Episode 40: Where Have the Romantic Comedies Gone? – I will always remember seeing The Wedding Planner for the first time. I was in awe. My heart raced. My mom said I had this goo goo gaga look while watching Aladdin for the first time, but as I entered my early teen years, I had the same starry eyed gaze while watching the adult version of Disney movies…romantic comedies. As a pisces, I was destined to be a hopeless romantic and I learned early on that chick flicks satisfied a certain desire of mine.
While I want a certain level of escapism movies, I don’t find romcoms to be too far off from real life. Some people argue that those plots “never happen.” I’m not saying that it’s likely if you’re a hooker that you’re going to be picked up by the sexiest man alive and he’s going to eventually want to wife you up, but I’m saying that I strongly relate to the dating struggles Katherine Heigl has during 27 Dresses and I can totally see myself hating my ridiculously handsome husband before falling in love with him.
They don’t make romcoms, or just romance movies, like they used to. This isn’t opinion. This is straight fact. They aren’t box office hits usually and popular actors and actresses often look at them as non-challenging, fluff work. But I think the art of the romance film is so important. One, it reminds us of how amazing, tough, confusing, and important love is in our lives.
How is it that The Bachelor franchise can be so popular and do so well for ABC and “the characters” can become such figures in people’s lives, but chick flicks aren’t made anymore? It feds people’s desire to see drama and romance. Two, isn’t it important to daydream? To look forward to falling in love? Or at least to be invested in soft emotion…rather than action, which rakes in billions a year at the box office?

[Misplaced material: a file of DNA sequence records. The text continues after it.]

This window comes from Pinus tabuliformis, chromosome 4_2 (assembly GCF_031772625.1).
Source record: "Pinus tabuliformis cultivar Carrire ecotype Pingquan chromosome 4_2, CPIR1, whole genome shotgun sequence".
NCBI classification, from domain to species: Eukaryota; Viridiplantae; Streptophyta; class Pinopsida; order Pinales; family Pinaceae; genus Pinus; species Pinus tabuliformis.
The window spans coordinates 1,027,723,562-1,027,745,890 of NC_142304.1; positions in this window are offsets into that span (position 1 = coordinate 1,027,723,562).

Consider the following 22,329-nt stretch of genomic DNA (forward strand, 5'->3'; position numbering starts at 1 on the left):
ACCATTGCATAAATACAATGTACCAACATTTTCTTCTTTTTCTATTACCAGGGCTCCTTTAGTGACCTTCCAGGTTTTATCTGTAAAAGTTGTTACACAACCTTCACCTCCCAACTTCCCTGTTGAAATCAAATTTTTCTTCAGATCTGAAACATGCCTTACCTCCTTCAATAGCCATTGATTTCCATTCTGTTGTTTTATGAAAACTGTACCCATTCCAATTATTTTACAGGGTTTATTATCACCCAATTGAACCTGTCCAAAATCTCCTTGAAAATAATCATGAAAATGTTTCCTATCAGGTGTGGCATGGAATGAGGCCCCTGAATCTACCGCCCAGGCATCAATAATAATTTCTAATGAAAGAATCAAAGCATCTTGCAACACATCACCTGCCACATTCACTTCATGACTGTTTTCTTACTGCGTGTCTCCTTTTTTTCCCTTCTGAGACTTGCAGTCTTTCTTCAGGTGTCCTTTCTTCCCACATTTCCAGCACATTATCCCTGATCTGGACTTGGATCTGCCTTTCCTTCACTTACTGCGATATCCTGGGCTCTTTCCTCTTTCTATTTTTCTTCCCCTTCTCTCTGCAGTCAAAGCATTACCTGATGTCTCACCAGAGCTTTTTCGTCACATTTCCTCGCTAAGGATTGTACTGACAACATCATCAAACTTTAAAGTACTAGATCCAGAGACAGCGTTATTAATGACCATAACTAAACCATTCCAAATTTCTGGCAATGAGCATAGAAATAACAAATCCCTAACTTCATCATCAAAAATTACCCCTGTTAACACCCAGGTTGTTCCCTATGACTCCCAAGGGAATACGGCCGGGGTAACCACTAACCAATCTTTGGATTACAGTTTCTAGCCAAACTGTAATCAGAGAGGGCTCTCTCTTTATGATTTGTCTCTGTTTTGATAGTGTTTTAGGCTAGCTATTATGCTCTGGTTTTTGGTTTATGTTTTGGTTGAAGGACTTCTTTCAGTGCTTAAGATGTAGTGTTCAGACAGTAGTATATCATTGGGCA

The “romcoms” we see today are more “realistic” and less “pretty.” Like, The Big Sick for example. I respected the love the characters had, but it didn’t make my heart soar. It didn’t have me slightly smiling to myself in the theatre. It depicted the way a lot of modern relationships begin IRL, but it wasn’t classically romantic. Maybe I just should have been born in another era.
Is the abscence of romcoms Hollywood’s way of reflecting the millennial hook up culture or is the lack of romance in the movies creating a non-romantic society?
As you can see I have a lot of thoughts, feelings, and questions on the endangered art of romance movies, so Lauren and I recorded a podcast discussing why we think they’re on the verge of extinction and reminiscing on some the greats.
P.S. Our apologies for forgetting to mention a lot of those classics, like How To Lose A Guy in 10 Days, 27 Dresses, When Harry Met Sally, Serendipity, etc. Maybe a Part 2 is needed…
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